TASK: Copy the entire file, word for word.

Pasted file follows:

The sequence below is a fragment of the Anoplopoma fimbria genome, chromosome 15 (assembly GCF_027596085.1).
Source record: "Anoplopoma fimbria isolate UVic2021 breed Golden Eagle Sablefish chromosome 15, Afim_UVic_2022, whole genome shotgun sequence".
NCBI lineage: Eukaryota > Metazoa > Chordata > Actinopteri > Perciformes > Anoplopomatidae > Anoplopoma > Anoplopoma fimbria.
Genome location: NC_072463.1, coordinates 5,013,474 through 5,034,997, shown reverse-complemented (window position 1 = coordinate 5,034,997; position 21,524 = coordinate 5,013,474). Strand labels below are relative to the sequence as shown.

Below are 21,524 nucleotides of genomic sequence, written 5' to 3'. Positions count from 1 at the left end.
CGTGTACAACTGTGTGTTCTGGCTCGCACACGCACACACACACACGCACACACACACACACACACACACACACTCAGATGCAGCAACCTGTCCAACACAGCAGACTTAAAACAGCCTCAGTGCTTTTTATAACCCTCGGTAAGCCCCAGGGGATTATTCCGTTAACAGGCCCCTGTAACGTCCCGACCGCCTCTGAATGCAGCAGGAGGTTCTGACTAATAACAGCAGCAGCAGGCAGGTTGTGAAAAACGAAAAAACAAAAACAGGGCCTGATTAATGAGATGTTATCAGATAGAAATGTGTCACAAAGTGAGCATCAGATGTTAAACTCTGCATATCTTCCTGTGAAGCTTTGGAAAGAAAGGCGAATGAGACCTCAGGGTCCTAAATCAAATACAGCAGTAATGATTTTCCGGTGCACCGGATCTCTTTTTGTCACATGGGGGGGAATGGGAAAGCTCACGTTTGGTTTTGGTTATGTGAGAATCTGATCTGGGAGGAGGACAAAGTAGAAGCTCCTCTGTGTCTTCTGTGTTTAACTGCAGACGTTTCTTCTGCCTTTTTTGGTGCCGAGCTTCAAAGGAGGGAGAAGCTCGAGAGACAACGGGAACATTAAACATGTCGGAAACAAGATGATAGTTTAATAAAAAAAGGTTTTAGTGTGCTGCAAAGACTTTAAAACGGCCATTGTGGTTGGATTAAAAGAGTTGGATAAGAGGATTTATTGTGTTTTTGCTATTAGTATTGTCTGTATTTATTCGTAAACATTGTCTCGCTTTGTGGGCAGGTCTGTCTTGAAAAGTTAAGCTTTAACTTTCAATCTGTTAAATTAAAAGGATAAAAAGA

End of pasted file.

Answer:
The sequence below is a fragment of the Anoplopoma fimbria genome, chromosome 15 (assembly GCF_027596085.1).
Source record: "Anoplopoma fimbria isolate UVic2021 breed Golden Eagle Sablefish chromosome 15, Afim_UVic_2022, whole genome shotgun sequence".
NCBI lineage: Eukaryota > Metazoa > Chordata > Actinopteri > Perciformes > Anoplopomatidae > Anoplopoma > Anoplopoma fimbria.
Genome location: NC_072463.1, coordinates 5,013,474 through 5,034,997, shown reverse-complemented (window position 1 = coordinate 5,034,997; position 21,524 = coordinate 5,013,474). Strand labels below are relative to the sequence as shown.

Below are 21,524 nucleotides of genomic sequence, written 5' to 3'. Positions count from 1 at the left end.
CGTGTACAACTGTGTGTTCTGGCTCGCACACGCACACACACACACGCACACACACACACACACACACACACACTCAGATGCAGCAACCTGTCCAACACAGCAGACTTAAAACAGCCTCAGTGCTTTTTATAACCCTCGGTAAGCCCCAGGGGATTATTCCGTTAACAGGCCCCTGTAACGTCCCGACCGCCTCTGAATGCAGCAGGAGGTTCTGACTAATAACAGCAGCAGCAGGCAGGTTGTGAAAAACGAAAAAACAAAAACAGGGCCTGATTAATGAGATGTTATCAGATAGAAATGTGTCACAAAGTGAGCATCAGATGTTAAACTCTGCATATCTTCCTGTGAAGCTTTGGAAAGAAAGGCGAATGAGACCTCAGGGTCCTAAATCAAATACAGCAGTAATGATTTTCCGGTGCACCGGATCTCTTTTTGTCACATGGGGGGGAATGGGAAAGCTCACGTTTGGTTTTGGTTATGTGAGAATCTGATCTGGGAGGAGGACAAAGTAGAAGCTCCTCTGTGTCTTCTGTGTTTAACTGCAGACGTTTCTTCTGCCTTTTTTGGTGCCGAGCTTCAAAGGAGGGAGAAGCTCGAGAGACAACGGGAACATTAAACATGTCGGAAACAAGATGATAGTTTAATAAAAAAAGGTTTTAGTGTGCTGCAAAGACTTTAAAACGGCCATTGTGGTTGGATTAAAAGAGTTGGATAAGAGGATTTATTGTGTTTTTGCTATTAGTATTGTCTGTATTTATTCGTAAACATTGTCTCGCTTTGTGGGCAGGTCTGTCTTGAAAAGTTAAGCTTTAACTTTCAATCTGTTAAATTAAAAGGATAAAAAGA